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China imposes air quality targets

China’s 31 provinces, municipalities and autonomous regions have been set targets to reduce main air pollutants by 5 to 25 percent, in the country’s latest effort to combat pollution.

Among the provincial-level regions, eleven were given PM2.5-reducing tasks, including an annual 25 percent decrease, the highest, for Beijing and neighboring Tianjin municipality and Hebei Province, according to a liability paper signed Tuesday by the regions and the Ministry of Environmental Protection.

Shanghai, Jiangsu, Zhejiang, Shandong and Shanxi will have to cut the indices by 20 percent, followed by 15 percent for Guangdong and Chongqing and 10 percent for Inner Mongolia Autonomous Region.

The other regions were ordered to cut their PM10 readings by 5 to 15 percent, with only Hainan and Yunnan provinces and Tibet Autonomous Region, where air pollution is relatively slight, given no specific goals but “continuous improvements” must be made.

PM2.5 refers to airborne particles measuring less than 2.5 microns while PM10 gauges particulate matter under 10 micrometers. Both are main air pollution indicators.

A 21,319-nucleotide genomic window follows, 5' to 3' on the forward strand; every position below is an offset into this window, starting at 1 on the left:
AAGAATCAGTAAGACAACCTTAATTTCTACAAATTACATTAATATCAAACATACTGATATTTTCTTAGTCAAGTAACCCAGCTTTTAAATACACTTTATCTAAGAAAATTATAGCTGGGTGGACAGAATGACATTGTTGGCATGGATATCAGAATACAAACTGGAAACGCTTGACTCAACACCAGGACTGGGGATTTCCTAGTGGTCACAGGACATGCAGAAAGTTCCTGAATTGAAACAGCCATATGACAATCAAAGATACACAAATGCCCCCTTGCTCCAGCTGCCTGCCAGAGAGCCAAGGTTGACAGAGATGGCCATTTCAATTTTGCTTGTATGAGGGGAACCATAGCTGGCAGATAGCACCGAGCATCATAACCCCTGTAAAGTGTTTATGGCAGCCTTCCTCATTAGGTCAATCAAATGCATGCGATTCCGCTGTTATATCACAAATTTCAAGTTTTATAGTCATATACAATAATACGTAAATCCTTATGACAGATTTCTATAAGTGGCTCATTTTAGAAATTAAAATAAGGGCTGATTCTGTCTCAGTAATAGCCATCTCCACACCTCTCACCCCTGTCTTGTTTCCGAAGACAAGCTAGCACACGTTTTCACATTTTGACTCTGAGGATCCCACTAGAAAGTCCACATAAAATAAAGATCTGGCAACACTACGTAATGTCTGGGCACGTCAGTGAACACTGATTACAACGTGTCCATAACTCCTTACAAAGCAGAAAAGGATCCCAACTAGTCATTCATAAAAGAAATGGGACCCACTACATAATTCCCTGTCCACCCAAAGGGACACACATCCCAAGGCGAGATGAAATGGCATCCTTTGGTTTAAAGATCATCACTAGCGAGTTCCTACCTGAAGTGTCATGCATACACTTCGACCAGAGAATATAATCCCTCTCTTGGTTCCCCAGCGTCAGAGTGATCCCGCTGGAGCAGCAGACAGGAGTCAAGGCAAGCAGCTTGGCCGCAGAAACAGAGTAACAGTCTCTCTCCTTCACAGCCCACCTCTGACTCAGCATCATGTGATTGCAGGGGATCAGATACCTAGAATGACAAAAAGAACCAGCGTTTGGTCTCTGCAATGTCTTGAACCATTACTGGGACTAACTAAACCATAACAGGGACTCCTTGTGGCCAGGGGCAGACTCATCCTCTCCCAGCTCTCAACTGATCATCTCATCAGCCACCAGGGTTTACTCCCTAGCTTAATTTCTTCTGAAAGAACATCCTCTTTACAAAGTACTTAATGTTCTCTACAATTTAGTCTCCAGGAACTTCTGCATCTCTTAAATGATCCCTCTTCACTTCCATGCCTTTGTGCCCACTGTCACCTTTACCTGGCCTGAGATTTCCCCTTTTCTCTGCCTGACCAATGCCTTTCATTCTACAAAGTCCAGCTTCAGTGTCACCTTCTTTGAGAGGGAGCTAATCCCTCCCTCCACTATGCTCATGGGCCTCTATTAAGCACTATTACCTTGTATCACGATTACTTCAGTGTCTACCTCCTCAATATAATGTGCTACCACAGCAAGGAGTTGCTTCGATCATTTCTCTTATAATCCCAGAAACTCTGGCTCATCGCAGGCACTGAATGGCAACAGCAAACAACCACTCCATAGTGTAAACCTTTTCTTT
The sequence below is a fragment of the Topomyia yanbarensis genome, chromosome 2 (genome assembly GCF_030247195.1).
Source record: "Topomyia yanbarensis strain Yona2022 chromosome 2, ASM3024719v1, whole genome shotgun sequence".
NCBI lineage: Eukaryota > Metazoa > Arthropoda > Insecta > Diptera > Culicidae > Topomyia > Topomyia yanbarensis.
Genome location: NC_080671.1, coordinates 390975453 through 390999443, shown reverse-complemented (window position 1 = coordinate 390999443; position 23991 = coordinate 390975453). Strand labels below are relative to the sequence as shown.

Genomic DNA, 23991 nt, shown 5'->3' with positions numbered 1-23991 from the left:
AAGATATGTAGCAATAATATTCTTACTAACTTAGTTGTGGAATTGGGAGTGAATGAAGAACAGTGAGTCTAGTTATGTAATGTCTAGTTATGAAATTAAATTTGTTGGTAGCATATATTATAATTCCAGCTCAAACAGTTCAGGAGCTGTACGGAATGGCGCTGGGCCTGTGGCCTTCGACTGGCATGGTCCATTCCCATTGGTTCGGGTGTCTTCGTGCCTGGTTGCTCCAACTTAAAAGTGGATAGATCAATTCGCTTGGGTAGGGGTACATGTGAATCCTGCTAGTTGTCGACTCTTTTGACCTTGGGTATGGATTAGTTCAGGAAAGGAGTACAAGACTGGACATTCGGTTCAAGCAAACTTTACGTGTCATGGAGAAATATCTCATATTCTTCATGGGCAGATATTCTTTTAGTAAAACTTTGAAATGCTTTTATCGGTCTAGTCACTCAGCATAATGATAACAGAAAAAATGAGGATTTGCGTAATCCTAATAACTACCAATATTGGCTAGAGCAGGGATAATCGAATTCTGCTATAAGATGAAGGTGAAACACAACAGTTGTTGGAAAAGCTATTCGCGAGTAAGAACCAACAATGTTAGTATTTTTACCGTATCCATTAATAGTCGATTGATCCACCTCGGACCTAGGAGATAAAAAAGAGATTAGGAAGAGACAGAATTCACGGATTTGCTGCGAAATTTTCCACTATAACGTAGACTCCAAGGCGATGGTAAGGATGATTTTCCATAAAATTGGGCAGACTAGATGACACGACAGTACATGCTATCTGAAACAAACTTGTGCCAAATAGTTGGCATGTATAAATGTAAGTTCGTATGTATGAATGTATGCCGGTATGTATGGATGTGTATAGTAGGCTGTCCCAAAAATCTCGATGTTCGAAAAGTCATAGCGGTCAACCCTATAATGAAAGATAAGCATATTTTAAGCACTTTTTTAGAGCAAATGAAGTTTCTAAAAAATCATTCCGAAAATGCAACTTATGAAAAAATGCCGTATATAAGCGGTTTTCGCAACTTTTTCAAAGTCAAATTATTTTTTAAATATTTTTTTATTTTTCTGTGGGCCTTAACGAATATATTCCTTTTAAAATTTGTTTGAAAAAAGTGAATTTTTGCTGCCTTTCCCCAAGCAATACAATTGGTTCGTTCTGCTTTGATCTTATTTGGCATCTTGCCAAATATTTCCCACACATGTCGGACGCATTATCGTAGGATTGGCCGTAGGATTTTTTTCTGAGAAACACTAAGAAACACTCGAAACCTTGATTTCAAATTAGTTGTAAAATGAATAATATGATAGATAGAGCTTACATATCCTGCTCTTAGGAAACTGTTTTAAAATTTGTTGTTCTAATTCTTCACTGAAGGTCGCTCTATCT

The paper also urged regions to take various measures such as reducing the use of coal, eliminating outdated industrial capacity as well as better management and control of heating boilers, vehicles and dust.

Local governments have been ordered to map out detailed plans to ensure the implementation of various anti-pollution methods and lay down specific goals for each year.

Meanwhile, the State Council, or China’s Cabinet, is mulling a system to evaluate each provincial-level government’s progress, and those failing to reach their goals will be named and shamed. They will have to provide explanations and make corrections.

Despite a wide spectrum of measures including severer punishment for industrial polluters and the auction and lottery of car license plates, a government report revealed last month that progress was lagging in four environmental targets, including carbon dioxide emissions and energy consumption.

In the relatively more polluted northern area, Beijing reported 58 days of heavy air pollution last year, or roughly one heavy pollution day in every six.

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